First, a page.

WASHINGTON ― Washington seems likely to take steps requiring the defense industrial base to better harden against cyberattacks, two veterans of the Cyberspace Solarium Commission said Wednesday.
Speaking at the C4ISRNET Conference, the commission’s executive director, Mark Montgomery, said he foresees the panel’s recommendations that the Pentagon make cyber intelligence sharing and threat-hunting capabilities mandatory for suppliers will “kick into effect.”
“There’s [recommended] language in legislation that allows the [defense] secretary once he’s had a successful report to start taking action on both the threat hunting and information sharing, so I’m excited to see that happen,” Montgomery said.
Congress, in its 2021 defense authorization law, required reports into the feasibility of those requirements. Erica Borghard, a former task force leader with the commission, also told conference-goers she was looking to the reports to tee up further action.
The comments came as the Biden administration responds to Russia’s recent SolarWinds breach, a sprawling, months-long cyberespionage effort that reportedly struck nine federal agencies, along with dozens of private-sector companies.
Earlier this month, the Government Accountability Office reported that the Pentagon had improved cybersecurity for weapons platforms but still struggled to outline cybersecurity requirements in contracts for weapon systems.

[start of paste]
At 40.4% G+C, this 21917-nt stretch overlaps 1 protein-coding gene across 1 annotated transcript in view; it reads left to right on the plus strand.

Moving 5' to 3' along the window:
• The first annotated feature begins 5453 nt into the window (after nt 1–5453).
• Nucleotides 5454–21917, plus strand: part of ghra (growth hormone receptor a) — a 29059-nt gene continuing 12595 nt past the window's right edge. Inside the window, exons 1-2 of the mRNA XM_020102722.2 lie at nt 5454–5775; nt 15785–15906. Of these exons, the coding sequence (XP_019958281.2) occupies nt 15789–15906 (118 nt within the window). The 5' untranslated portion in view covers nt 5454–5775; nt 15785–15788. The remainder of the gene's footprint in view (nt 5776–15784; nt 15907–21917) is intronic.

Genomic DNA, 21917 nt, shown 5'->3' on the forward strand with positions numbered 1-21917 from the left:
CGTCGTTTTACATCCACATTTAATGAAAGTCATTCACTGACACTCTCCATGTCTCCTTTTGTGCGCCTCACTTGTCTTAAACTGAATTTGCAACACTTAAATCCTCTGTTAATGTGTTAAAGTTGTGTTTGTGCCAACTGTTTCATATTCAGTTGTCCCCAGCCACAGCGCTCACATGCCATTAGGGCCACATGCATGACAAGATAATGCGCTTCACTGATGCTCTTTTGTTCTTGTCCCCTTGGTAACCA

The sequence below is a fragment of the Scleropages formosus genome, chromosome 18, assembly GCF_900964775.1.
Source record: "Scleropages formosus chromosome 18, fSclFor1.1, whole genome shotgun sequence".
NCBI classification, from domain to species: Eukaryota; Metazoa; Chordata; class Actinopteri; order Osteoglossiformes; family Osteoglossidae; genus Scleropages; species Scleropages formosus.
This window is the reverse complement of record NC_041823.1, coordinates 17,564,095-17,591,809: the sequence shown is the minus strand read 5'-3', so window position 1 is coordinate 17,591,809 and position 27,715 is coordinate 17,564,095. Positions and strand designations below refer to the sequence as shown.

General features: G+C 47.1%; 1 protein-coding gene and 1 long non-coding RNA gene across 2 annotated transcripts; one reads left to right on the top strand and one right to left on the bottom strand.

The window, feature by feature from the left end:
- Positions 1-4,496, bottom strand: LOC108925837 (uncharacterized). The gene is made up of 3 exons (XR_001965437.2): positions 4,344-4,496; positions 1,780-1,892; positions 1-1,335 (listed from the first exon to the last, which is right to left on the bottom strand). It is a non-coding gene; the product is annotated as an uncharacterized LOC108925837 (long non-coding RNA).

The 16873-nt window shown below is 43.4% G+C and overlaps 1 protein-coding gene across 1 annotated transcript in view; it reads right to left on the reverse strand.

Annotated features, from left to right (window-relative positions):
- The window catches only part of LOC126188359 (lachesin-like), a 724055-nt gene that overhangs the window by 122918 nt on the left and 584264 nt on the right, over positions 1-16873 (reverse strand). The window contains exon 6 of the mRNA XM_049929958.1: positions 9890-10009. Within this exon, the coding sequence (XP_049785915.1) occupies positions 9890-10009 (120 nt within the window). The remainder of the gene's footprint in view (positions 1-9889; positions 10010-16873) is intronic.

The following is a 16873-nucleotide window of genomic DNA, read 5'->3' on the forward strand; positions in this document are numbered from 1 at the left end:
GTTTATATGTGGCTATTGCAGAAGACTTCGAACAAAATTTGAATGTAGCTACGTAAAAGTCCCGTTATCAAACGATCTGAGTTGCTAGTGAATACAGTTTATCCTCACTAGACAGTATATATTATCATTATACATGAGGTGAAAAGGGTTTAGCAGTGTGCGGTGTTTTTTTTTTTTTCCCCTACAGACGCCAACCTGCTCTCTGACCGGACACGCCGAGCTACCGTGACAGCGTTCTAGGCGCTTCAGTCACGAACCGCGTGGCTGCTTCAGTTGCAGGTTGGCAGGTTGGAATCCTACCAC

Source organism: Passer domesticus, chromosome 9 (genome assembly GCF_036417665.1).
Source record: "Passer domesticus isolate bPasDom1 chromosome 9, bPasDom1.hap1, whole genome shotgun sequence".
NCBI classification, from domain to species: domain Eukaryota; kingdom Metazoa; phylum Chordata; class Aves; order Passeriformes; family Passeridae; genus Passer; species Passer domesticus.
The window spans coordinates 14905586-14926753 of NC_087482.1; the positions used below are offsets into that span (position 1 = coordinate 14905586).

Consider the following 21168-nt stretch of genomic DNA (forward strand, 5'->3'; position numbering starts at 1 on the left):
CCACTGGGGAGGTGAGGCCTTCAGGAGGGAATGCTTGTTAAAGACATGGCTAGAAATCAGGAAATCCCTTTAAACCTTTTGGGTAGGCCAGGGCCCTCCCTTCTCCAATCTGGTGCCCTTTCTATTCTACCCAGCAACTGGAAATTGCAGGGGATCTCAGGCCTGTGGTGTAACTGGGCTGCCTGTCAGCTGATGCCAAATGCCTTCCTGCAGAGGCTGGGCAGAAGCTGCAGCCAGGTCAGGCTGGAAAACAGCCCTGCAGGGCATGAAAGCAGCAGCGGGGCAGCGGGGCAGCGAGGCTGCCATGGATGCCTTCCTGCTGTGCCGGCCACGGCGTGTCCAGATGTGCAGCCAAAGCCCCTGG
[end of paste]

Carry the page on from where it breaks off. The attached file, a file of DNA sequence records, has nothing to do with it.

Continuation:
“The reality is DoD does impose a lot of requirements on the [defense industrial base] as part of the terms of their contracts,” Borghard said, “and I think that I’m optimistic that we can craft a way of improving public-private collaboration for this particularly unique relationship, in a way that takes into account the concerns of private actors, as well as the government.”
Acknowledging that some companies have been reticent to share data with the government, Borghard said the congressional reporting requirement asked what incentives and liability protections might satisfy the private sector.
Borghard said the intelligence sharing recommendation is meant to build on existing voluntary efforts.
“There are mandatory incident reporting requirements but what we were envisioning was more of a comprehensive threat intelligence program to really get a complete and holistic understanding of the threat environment and threats to the DIB, given that adversaries target across verticals in industry,” she said.
The commission saw the threat-hunting capability required by the DoD’s Cybersecurity Maturity Model Certification, or CMMC, as insufficient and believed there should be some threat hunting and mitigation capabilities across the defense industrial base. The commission was indifferent about whether the capability should come from companies themselves, the government or third parties, Borghard said.
Joe Gould is the Congress reporter for Defense News.